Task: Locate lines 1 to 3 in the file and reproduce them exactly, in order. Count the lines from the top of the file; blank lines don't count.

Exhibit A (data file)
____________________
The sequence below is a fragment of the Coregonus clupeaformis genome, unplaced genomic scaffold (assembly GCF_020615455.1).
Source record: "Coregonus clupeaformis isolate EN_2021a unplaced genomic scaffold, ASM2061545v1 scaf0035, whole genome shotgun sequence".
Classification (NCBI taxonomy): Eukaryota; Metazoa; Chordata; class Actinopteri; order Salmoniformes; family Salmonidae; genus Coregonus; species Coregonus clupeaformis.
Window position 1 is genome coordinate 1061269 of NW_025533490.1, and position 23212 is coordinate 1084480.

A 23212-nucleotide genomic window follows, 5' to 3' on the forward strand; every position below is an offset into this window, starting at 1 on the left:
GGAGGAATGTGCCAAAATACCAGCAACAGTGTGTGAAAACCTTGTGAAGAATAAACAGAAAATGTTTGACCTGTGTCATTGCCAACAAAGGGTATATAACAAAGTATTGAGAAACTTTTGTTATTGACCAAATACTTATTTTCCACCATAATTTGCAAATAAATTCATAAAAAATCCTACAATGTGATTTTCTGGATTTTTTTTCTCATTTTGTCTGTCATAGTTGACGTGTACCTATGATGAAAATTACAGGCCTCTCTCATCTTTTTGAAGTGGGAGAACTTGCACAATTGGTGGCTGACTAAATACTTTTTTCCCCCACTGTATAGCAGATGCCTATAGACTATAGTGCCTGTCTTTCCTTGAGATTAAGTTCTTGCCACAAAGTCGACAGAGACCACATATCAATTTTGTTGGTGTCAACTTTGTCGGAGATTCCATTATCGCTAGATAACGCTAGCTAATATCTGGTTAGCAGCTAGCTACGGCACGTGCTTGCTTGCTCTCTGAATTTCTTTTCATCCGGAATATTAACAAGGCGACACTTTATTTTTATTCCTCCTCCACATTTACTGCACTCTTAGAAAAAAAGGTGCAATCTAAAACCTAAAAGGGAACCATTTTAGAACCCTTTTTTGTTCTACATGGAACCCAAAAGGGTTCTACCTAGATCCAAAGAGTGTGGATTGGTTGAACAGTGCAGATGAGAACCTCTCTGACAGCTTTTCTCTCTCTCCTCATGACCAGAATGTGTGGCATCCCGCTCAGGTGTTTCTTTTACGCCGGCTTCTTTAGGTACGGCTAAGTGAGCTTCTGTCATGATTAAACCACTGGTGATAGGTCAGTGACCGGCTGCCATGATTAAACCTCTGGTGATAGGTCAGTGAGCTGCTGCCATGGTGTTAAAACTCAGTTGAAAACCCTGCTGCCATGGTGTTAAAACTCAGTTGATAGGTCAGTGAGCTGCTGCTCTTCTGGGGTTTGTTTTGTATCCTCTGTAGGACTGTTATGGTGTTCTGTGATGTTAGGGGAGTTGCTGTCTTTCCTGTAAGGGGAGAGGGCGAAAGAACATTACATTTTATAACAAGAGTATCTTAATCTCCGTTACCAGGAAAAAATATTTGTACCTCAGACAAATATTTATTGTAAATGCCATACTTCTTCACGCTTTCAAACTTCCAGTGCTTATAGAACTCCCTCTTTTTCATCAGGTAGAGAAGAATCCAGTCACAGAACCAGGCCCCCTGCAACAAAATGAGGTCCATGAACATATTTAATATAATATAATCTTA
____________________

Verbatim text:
The sequence below is a fragment of the Coregonus clupeaformis genome, unplaced genomic scaffold (assembly GCF_020615455.1).
Source record: "Coregonus clupeaformis isolate EN_2021a unplaced genomic scaffold, ASM2061545v1 scaf0035, whole genome shotgun sequence".
Classification (NCBI taxonomy): Eukaryota; Metazoa; Chordata; class Actinopteri; order Salmoniformes; family Salmonidae; genus Coregonus; species Coregonus clupeaformis.